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Proceedings Paper

Utilization Of Moving Lens Elements For Compensation Of Aberrations Resulting From Major Conjugate Changes
Author(s): Ellis I. Betensky
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Paper Abstract

There are many lenses, particularly those used in photographic applications, which are focused for different object positions, forming images at different magnifications. Moving the entire lens assembly along the lens axis while the object or image locations are unchanged is termed a conjugate shift, and because the lens aberration correction is well maintained for a small conjugate shift for most lenses, this has become the traditional focusing technique. Newly designed, compact telephoto and wide angle lenses, however, do not have a stability of correction over a sufficiently large range of conjugate distances to satisfy the needs of the photographer, and thus employ various mechanical techniques to compensate for the aberration change. In addition to these "extreme" lenses, the question of how much normal lenses degrade in performance over a large conjugate change, say m'.0 to m'.-.3 arises, followed by the question of whether normal lenses can be designed which will be uniformly corrected over such large ranges. This paper discusses the limitations of some popular lens types, and shows some methods which can be employed to achieve the desired uniformity.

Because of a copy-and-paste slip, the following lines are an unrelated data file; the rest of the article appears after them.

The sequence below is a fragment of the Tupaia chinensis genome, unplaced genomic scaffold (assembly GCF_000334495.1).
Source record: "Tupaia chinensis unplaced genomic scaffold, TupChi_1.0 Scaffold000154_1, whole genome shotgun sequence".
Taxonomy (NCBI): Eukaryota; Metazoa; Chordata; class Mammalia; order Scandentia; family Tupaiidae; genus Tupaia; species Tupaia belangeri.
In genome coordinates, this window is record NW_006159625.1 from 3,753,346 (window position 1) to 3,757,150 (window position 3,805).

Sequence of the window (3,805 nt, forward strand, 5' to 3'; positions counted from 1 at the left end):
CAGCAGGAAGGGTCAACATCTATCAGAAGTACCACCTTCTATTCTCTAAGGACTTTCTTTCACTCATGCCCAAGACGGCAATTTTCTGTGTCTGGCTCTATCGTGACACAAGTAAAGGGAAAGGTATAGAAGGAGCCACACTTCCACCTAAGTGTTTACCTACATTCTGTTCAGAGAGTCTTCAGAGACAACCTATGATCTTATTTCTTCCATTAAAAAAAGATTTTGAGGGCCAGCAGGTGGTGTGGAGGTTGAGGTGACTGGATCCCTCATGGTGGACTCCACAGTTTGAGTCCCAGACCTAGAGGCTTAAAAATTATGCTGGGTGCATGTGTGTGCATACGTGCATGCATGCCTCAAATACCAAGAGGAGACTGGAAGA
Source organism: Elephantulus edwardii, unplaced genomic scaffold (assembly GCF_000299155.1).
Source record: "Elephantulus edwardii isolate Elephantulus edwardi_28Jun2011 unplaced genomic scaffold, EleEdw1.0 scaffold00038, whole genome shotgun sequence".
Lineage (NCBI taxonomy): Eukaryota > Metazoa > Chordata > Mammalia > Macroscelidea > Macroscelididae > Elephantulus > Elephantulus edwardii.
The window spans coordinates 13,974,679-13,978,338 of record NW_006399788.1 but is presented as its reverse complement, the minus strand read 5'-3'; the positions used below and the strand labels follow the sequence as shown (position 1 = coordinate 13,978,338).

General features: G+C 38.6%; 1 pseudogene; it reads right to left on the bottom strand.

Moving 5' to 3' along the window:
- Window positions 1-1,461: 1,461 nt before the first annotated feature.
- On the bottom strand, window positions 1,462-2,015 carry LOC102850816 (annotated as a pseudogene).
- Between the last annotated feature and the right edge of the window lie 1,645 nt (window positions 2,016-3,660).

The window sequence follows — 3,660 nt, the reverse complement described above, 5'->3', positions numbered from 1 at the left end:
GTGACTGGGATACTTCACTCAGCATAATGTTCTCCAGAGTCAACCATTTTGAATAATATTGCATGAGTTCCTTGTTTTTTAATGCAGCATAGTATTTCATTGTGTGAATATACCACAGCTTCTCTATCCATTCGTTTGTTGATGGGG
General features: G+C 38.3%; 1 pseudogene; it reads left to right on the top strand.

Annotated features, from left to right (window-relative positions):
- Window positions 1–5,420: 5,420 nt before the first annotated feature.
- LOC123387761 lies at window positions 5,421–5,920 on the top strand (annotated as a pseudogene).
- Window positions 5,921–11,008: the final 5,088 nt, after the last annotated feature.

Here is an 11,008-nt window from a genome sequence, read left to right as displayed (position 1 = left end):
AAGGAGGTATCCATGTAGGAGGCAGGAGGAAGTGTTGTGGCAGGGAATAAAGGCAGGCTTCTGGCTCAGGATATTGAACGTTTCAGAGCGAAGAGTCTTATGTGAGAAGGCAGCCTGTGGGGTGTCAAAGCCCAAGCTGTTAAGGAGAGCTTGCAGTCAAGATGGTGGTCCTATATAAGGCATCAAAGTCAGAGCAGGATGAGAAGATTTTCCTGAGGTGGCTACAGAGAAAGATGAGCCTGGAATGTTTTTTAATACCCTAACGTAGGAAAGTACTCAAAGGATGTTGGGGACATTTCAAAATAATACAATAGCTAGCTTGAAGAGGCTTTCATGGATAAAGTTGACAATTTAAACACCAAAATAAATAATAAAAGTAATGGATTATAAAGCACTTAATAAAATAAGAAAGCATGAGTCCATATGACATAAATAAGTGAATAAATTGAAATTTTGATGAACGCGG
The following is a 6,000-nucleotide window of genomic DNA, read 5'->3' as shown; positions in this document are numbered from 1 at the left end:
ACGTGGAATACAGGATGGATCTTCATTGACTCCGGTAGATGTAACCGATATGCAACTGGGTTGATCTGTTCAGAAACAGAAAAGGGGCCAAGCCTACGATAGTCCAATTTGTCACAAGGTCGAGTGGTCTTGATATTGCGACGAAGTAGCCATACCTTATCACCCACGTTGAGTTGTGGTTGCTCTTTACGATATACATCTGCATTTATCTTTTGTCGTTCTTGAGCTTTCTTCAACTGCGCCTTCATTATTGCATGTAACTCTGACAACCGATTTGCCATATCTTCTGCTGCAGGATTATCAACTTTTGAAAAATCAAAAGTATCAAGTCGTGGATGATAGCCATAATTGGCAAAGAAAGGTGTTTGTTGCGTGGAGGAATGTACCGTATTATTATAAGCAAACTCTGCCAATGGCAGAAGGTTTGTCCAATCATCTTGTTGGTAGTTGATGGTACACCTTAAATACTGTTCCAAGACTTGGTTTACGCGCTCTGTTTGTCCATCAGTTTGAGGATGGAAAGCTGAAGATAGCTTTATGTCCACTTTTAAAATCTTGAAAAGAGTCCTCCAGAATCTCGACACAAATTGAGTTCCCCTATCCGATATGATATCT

Paper Details

Date Published: 1 March 1974
PDF: 8 pages
Proc. SPIE 0039, Applications of Geometrical Optics II, (1 March 1974); doi: 10.1117/12.953788
Show Author Affiliations
Ellis I. Betensky, Opcon Associates, Inc. (United States)

Published in SPIE Proceedings Vol. 0039:
Applications of Geometrical Optics II
Warren J. Smith, Editor(s)

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